In FIG. 4 the pressure course or curve pII in the catalyst filling 12 is shown. After each point of feeding-in or of the division into partial flows (points 0, 1, 2, 3), respectively, a constantly declining pressure curve pII ensues. The pressure drop is relatively great directly after each feeding-in point, that is the pressure curve pII declines relatively steeply and then becomes more and more flat. The reason for this lies in the fact that the reaction gas mixture 9 reacts under the effect of the catalyst 12 whereby a volume defect occurs as a result of its conversion partially into liquid and/or as a result of reaction-related reduction of the number of moles. In that way the velocity of flow decreases and with it the pressure drop as well.

In order to achieve a desired resident time behaviour the points of feeding-in (points 0, 1, 2, 3) and the desired volumes of the partial flows (V1, V2, V3, V4) are determined. From this the pressure course graph pII of the catalyst filling 12 is calculated by iteration.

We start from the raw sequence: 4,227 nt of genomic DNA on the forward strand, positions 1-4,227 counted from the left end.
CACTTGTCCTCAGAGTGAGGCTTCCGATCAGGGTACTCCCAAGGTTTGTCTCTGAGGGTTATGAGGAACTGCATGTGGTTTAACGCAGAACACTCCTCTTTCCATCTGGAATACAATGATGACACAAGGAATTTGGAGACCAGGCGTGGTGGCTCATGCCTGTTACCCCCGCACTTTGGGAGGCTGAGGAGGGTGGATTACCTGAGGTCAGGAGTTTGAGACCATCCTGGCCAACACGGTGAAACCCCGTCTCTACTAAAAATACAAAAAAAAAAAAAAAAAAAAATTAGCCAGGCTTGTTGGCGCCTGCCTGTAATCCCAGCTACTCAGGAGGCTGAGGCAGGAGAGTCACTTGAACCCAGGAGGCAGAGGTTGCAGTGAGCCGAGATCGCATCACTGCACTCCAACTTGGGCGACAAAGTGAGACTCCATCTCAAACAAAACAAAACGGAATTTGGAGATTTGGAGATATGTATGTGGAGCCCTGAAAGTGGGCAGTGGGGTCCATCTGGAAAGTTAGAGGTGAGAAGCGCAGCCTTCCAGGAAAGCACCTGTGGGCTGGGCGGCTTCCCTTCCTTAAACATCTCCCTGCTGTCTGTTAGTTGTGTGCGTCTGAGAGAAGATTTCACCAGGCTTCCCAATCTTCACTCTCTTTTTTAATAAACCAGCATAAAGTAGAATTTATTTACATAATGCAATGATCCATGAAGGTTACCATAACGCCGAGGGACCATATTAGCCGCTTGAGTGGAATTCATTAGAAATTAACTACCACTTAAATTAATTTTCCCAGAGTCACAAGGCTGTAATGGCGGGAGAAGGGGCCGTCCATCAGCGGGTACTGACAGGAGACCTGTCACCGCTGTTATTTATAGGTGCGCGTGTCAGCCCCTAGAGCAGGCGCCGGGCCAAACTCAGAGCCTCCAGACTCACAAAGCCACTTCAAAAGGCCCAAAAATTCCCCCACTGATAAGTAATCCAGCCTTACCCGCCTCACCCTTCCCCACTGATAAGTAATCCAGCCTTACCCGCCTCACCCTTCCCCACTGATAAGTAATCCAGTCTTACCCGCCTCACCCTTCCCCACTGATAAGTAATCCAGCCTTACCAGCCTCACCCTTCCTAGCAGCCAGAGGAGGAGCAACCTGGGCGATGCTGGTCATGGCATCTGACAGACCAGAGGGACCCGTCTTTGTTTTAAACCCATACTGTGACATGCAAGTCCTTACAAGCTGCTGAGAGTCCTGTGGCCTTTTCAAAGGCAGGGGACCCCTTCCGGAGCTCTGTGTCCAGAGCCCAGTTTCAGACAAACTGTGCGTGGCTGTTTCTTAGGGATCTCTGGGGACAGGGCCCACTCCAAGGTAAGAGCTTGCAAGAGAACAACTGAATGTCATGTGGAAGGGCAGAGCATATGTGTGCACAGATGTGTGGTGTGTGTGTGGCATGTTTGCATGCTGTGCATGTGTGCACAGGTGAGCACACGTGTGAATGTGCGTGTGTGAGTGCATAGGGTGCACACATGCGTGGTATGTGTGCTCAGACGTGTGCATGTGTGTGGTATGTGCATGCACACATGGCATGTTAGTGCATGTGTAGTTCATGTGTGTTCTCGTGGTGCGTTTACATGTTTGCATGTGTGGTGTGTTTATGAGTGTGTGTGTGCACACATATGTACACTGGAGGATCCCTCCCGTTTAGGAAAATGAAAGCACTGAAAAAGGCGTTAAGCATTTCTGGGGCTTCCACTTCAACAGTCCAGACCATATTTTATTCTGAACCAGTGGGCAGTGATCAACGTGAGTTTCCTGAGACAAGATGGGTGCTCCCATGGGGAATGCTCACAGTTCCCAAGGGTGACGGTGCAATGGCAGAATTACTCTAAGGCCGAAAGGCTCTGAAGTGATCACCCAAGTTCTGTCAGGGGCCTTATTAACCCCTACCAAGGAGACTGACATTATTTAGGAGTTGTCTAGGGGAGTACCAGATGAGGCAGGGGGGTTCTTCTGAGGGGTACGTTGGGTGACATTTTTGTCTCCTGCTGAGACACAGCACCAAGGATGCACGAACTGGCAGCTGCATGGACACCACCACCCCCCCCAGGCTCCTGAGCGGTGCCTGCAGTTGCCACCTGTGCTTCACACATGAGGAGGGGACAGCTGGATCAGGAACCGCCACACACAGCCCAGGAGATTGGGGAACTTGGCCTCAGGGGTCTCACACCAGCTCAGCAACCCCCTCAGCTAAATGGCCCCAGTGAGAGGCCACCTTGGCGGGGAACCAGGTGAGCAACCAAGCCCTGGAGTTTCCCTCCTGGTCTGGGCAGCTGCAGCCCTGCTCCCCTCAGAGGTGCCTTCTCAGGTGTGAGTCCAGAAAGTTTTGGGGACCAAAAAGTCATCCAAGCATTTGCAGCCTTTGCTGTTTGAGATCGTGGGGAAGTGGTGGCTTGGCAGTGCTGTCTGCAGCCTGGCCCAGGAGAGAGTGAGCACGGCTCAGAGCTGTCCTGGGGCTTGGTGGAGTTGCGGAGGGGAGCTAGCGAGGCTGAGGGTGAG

Due to the fact that the feeding-in points (points 1, 2, 3) are placed in the regions with reduced velocity of flow and suitably determined partial flows V2, V3, V4 are introduced into the catalyst filling 12, the velocity of flow can be increased again in such regions, that is, the pressure drop can again be increased and in that way the residence time of the reaction gas mixture 9 can be shortened. At the feeding-in points (points 1, 2, 3) there are the pressures p1, p2, p3 in the catalyst filling.